Opinion / 9 October 2019, 1:30pm / Bongani Mankewu
JOHANNESBURG – The World Bank has suggested as a rule of thumb that physical infrastructure investment must be at least 6 percent to 8 percent of gross domestic product (GDP) in order to support sustained rapid economic growth.
South Africa’s National Development Plan (NDP) is not ambiguous on the set targets for growth, and our targets on infrastructure spend must be consistent with the recent State of the Nation Address (Sona) that highlighted high-speed rail trains and smart cities.
Infrastructure spend poses an opportunity, as it potentially fosters aggregate economic output, given its contribution on its own to GDP, and not only as an enabler for trade, but also an accretion to other sectors of the economy.
For South Africa to play a significant role in the newly established African Continental Free Trade Agreement, devotion must be to address these infrastructure gaps and fully achieve Goal Nine of the UN Sustainable Development Goals, and Aspiration One of Agenda 2063 of the African Union.
Literature suggests that the government would need to accelerate and intensify efforts to mobilise domestic and external financing resources for infrastructure development in Africa.
Goal Nine: Build resilient infrastructure, promote inclusive and sustainable industrialisation, and foster innovation.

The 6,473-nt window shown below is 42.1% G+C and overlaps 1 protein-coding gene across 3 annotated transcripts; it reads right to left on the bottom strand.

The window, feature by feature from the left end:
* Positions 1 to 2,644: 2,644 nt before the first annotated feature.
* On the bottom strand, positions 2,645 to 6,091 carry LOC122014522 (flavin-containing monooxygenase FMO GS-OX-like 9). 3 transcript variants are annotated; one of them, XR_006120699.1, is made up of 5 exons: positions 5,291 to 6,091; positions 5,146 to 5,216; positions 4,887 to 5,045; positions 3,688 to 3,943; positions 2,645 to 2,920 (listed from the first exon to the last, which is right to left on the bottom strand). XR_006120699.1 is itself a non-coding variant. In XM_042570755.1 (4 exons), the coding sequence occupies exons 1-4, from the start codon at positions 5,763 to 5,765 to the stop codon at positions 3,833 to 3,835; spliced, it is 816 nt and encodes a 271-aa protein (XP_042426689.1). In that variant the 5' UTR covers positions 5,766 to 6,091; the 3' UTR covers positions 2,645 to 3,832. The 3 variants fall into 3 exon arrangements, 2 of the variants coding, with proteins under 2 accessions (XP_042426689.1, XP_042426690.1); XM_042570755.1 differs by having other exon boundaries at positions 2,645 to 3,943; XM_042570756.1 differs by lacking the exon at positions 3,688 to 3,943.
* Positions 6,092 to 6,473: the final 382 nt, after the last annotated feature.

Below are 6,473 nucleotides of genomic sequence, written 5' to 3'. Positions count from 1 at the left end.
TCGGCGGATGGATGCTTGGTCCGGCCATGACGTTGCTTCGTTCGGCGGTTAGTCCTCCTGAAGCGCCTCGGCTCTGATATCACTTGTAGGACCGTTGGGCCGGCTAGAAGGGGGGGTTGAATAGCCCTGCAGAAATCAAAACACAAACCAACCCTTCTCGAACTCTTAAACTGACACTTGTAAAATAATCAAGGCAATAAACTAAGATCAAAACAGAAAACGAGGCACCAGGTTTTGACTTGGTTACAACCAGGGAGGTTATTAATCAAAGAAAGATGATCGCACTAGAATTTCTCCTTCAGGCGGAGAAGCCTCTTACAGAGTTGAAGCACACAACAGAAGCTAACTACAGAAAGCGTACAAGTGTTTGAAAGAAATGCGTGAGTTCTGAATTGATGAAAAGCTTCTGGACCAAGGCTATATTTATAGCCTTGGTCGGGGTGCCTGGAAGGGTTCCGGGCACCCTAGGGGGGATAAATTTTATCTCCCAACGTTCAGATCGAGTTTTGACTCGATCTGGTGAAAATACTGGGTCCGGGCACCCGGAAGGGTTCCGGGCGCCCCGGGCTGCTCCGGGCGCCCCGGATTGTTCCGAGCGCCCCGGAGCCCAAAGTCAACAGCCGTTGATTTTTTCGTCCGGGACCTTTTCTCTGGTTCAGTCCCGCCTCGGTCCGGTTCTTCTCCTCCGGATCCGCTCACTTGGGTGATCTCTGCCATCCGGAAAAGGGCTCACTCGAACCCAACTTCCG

Aspiration One: A prosperous Africa based on inclusive growth and sustainable development.
Prudency in attracting foreign-direct investment to finance the required growth is key, particularly in South Africa.
Fuelling economic growth by excessive capital accumulation, policymakers risk suffocating the possibility of steadier and more resilient future economic growth that comes from greater efficiency and productivity of using scarce factors of production.
However, the lack of entrepreneurship and engineering prowess in the new Advisory Council is concerning if South Africa is to be a construction site, as was suggested in the Sona by the incumbent president.
Hard questions have to be asked for the situation in South Africa:
What infrastructure investment to GDP is required to achieve rapid growth, as suggested by the NDP?
What impedes us in achieving this target?
What are the costs of inefficiency and lack of agility to the overall economy by both private and public sector?
These are practical questions that need answers if rapid growth is to be achieved, and the council seems to be abstract-orientated in composition, as it is dominated by off-the-beaten track academics.
We need less convoluted theories and models, but focused-engineering targets driven by ruthless patriots to rectify South African realities that can enhance an entrepreneurship spirit, as totem of our time.
African economies are expected to prosper over the coming decades, but this will be achieved only by prudent investment in education, infrastructure and technology.
If the latter two are not misplaced, then most part of the Advisory Council might be anachronistic for the current times and the situation of the South African economy.
Bongani Mankewu is an associate of the infrastructure development and engagement unit at Nelson Mandela University.